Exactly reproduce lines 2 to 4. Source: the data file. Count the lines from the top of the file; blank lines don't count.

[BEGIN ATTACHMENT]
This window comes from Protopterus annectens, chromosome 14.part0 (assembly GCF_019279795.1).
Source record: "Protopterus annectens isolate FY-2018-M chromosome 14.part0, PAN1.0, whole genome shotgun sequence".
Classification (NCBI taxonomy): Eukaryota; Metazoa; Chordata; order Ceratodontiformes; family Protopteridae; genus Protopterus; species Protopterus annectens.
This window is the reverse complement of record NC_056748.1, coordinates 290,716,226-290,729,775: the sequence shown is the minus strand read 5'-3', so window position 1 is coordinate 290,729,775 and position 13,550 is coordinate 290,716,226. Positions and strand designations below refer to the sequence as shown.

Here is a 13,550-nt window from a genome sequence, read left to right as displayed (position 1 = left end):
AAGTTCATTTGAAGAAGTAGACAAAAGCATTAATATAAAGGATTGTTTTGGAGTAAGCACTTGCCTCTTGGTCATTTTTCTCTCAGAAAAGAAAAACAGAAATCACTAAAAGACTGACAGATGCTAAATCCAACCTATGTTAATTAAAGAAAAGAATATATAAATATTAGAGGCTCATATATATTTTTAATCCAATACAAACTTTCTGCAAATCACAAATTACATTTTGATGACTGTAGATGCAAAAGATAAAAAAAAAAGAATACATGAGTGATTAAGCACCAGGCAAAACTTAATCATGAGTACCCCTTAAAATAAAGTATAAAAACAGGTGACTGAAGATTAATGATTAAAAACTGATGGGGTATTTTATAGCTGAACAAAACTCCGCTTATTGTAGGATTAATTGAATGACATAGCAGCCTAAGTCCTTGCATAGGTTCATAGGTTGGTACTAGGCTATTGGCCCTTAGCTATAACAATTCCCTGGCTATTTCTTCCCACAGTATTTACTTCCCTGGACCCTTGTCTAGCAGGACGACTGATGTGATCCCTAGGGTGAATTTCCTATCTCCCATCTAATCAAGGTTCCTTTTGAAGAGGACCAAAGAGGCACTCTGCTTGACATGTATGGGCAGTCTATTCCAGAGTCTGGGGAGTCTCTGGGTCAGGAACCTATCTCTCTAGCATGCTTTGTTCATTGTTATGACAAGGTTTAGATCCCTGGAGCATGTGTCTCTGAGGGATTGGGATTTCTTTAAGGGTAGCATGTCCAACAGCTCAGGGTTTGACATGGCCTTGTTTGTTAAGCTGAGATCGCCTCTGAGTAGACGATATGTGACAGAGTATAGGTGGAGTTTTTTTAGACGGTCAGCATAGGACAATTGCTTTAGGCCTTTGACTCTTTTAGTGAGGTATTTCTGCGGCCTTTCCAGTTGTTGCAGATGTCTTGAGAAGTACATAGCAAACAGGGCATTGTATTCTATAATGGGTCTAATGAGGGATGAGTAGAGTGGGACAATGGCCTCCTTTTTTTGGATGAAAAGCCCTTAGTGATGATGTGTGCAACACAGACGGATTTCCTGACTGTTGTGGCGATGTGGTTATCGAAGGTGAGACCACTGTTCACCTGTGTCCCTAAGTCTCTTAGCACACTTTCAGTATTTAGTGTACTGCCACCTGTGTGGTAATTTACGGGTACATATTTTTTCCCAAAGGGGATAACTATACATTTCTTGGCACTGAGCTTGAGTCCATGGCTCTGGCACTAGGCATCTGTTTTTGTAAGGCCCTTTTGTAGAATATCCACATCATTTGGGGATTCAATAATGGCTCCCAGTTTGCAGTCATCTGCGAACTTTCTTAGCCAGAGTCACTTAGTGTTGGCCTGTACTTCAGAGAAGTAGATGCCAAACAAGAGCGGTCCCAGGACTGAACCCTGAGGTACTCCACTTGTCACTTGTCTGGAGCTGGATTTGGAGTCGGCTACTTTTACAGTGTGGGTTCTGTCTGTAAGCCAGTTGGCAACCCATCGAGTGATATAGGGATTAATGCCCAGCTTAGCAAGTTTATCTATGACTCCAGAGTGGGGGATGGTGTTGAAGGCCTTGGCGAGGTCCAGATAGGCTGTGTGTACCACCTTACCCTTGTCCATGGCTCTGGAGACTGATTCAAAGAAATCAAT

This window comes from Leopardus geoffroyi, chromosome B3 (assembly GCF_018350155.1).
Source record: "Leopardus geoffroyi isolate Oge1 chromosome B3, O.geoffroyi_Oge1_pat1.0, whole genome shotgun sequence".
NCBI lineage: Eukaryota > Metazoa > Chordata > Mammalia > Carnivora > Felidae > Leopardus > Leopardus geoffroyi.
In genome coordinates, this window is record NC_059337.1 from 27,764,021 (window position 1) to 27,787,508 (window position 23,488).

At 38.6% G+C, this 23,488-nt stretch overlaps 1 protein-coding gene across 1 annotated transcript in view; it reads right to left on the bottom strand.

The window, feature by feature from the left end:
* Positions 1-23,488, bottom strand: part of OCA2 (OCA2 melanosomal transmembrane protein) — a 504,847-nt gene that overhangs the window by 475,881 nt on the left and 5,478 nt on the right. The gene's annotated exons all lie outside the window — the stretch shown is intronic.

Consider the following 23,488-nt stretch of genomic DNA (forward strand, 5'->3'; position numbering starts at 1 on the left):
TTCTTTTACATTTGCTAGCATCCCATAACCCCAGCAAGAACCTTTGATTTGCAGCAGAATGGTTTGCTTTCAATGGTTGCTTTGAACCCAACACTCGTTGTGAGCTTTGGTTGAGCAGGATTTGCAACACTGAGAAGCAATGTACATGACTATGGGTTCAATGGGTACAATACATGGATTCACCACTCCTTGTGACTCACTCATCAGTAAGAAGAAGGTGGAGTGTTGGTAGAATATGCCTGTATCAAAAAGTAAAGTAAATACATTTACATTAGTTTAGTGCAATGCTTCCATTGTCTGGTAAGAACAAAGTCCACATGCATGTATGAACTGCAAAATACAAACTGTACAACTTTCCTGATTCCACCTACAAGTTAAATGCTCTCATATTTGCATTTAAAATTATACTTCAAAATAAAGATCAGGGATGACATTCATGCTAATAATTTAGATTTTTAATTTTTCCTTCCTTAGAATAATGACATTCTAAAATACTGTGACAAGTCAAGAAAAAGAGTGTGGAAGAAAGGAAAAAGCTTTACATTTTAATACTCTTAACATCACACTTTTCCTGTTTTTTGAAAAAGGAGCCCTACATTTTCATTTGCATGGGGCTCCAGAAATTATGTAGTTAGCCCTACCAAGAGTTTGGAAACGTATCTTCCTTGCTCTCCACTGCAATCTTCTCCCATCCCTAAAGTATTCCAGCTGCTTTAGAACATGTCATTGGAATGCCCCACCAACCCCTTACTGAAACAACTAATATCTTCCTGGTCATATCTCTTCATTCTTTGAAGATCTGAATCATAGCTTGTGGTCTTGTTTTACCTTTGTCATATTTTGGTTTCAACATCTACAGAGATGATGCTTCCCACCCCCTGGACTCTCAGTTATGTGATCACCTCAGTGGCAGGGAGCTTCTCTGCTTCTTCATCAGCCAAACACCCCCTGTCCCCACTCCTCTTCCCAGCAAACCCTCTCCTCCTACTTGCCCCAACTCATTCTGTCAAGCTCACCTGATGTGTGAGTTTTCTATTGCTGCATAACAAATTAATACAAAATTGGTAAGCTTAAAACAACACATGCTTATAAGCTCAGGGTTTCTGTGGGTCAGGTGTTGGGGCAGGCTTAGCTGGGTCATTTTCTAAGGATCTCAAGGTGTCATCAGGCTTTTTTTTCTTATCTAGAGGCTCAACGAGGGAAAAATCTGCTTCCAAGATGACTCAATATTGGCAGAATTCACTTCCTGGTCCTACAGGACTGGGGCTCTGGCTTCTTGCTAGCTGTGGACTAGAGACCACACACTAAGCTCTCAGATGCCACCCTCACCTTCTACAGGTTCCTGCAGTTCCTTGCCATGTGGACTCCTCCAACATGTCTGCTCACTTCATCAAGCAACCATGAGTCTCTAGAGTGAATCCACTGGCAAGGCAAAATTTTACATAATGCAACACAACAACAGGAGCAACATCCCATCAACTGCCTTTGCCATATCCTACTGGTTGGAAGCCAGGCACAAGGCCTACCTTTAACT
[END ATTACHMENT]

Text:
Source record: "Protopterus annectens isolate FY-2018-M chromosome 14.part0, PAN1.0, whole genome shotgun sequence".
Classification (NCBI taxonomy): Eukaryota; Metazoa; Chordata; order Ceratodontiformes; family Protopteridae; genus Protopterus; species Protopterus annectens.
This window is the reverse complement of record NC_056748.1, coordinates 290,716,226-290,729,775: the sequence shown is the minus strand read 5'-3', so window position 1 is coordinate 290,729,775 and position 13,550 is coordinate 290,716,226. Positions and strand designations below refer to the sequence as shown.